• ABC News(NEW YORK) -- The father and sister of Ron Goldman said they found the decision to grant O.J. Simpson parole "very disappointing.""It was shocking," Kim Goldman, sister of Ron Goldman, said Friday on ABC News' Good Morning America about a Nevada parole board's granting Simpson parole for a 2007 botched robbery. "I think I expected that [Simpson] was going to come in with a script-- 'I did these crimes, I'm so sorry, I'm remorseful, I know that there was a gun in the room.'"Kim Goldman and Ron's father, Fred Goldman, spoke to GMA Friday about their reactions to the Thursday hearing and Simpson's comments to the parole board."I thought he was going to follow what I thought was going to be a very strategic plan for the day and then he went off-script," Kim Goldman said. "He became exactly who he normally is, and I started to panic a little and obviously like everybody else we watched them unanimously willing to release him and it was very disappointing."The Goldmans said Thursday on GMA that they do not expect to ever see justice for the 1994 killing of their family member, Ron Goldman.Simpson is expected to be released as early as Oct. 1.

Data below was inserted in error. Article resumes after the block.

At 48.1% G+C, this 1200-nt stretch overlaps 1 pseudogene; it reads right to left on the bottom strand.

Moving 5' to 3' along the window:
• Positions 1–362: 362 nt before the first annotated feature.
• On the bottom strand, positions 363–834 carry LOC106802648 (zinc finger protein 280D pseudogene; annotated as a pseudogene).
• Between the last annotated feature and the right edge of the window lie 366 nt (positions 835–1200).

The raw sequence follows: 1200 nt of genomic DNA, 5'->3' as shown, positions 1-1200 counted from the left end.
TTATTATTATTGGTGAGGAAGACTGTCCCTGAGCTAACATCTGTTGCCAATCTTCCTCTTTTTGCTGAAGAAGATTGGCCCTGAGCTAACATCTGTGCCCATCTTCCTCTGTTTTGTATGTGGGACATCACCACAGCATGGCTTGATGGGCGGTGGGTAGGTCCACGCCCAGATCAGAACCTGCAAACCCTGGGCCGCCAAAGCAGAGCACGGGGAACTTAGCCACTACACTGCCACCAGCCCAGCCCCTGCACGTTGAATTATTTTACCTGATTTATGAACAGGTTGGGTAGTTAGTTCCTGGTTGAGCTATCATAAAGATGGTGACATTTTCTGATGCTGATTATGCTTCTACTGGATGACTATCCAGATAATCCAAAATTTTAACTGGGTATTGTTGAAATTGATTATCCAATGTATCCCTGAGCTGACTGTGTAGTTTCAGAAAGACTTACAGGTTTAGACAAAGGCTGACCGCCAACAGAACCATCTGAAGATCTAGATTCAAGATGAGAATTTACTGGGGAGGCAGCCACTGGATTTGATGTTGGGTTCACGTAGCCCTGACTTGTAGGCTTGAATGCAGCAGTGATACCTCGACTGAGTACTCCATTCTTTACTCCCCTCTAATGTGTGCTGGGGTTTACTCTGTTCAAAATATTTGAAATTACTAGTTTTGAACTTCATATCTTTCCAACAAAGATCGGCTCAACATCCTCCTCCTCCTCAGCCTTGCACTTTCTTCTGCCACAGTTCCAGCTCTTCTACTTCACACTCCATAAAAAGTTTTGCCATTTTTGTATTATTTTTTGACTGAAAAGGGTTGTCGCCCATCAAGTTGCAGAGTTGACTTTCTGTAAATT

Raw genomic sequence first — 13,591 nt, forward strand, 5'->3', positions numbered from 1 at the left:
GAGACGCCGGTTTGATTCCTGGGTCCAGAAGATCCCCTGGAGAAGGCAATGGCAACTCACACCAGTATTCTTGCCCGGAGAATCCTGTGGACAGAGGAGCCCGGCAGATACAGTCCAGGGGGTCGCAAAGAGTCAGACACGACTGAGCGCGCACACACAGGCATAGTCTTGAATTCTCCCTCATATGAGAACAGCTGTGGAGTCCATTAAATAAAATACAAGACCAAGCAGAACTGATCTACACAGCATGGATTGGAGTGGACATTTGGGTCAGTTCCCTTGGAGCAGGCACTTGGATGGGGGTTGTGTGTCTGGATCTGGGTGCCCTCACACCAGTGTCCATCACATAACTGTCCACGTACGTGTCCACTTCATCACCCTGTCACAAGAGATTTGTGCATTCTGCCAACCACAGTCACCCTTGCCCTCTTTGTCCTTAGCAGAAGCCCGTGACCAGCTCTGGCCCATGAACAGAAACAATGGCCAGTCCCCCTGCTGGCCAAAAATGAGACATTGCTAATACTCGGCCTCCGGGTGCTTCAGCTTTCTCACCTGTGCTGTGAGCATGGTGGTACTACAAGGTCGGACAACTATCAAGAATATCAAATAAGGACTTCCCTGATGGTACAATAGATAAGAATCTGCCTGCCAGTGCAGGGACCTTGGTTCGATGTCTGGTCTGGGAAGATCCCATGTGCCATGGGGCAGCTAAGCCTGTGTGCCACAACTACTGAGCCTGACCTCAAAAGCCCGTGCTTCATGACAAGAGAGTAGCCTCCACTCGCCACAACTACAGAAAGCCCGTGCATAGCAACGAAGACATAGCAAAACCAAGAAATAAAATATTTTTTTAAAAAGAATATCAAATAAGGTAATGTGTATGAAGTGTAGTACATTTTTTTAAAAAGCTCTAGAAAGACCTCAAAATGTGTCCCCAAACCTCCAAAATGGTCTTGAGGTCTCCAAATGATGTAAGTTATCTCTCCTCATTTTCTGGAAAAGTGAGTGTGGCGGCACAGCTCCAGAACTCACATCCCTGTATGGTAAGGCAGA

Read more...
  • iStock/Thinkstock(MINNEAPOLIS) -- Hundreds of people gathered Thursday night at the Minneapolis site of Justine Damond's fatal shooting, where they held a vigil before marching to a nearby park to continue their remembrance of the Australian expatriate.Damond, 40, called 911 on July 15 to report a suspected sexual assault outside her home. Once two officers -- identified as Matthew Harrity and Mohamed Noor -- arrived at the house, she approached the driver's side of the squad car, just after Harrity heard a loud sound near the car, according to the Minnesota Department of Public Safety. Noor, who was sitting in the passenger seat, then fired his weapon through the open driver's side window, the Minnesota Department of Public Safety said.
    Read more...